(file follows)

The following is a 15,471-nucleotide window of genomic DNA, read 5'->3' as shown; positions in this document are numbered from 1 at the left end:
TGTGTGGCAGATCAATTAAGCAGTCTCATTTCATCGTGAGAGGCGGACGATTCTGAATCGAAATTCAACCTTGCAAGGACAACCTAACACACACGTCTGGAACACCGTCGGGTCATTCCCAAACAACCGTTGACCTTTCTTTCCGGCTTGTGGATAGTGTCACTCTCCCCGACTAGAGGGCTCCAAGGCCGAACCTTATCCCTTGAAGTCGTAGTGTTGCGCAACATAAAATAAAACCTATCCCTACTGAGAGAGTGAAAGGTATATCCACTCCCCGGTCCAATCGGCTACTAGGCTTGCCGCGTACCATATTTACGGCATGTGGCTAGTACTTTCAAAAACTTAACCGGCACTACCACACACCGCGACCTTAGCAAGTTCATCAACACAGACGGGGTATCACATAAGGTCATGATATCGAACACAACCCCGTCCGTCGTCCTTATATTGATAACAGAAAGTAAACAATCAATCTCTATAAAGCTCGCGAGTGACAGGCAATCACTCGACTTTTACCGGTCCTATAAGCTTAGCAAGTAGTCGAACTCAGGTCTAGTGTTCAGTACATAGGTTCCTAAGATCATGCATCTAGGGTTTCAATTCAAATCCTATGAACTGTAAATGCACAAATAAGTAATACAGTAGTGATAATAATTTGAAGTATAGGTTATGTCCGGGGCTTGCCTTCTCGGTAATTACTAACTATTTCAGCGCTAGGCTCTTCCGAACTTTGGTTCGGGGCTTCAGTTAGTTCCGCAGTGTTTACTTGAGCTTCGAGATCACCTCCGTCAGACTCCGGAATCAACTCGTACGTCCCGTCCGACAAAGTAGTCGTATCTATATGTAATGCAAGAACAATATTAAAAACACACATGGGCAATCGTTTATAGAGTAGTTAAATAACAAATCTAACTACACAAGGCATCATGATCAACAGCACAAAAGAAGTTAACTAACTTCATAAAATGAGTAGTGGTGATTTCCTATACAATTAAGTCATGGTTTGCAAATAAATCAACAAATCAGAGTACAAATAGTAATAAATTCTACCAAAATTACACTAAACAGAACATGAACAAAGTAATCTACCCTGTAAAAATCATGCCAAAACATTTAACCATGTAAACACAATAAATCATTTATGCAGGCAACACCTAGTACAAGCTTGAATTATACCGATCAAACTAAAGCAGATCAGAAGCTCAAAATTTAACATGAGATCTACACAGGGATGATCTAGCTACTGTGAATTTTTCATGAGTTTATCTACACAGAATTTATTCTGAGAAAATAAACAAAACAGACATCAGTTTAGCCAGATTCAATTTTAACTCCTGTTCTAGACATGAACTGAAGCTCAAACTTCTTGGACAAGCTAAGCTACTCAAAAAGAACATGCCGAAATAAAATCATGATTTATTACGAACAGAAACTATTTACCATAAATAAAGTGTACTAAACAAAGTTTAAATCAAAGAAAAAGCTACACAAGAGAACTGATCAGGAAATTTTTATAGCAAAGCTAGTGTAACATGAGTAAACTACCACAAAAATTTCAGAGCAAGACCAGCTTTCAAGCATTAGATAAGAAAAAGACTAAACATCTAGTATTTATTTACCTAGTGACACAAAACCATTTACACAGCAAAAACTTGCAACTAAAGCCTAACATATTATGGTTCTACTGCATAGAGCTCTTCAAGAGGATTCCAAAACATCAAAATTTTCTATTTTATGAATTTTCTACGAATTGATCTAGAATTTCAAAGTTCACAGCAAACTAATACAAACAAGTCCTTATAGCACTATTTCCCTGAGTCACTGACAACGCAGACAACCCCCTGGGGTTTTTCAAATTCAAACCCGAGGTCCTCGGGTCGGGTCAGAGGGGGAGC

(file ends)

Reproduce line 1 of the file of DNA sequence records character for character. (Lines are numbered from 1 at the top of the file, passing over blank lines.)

The following is a 15,471-nucleotide window of genomic DNA, read 5'->3' as shown; positions in this document are numbered from 1 at the left end: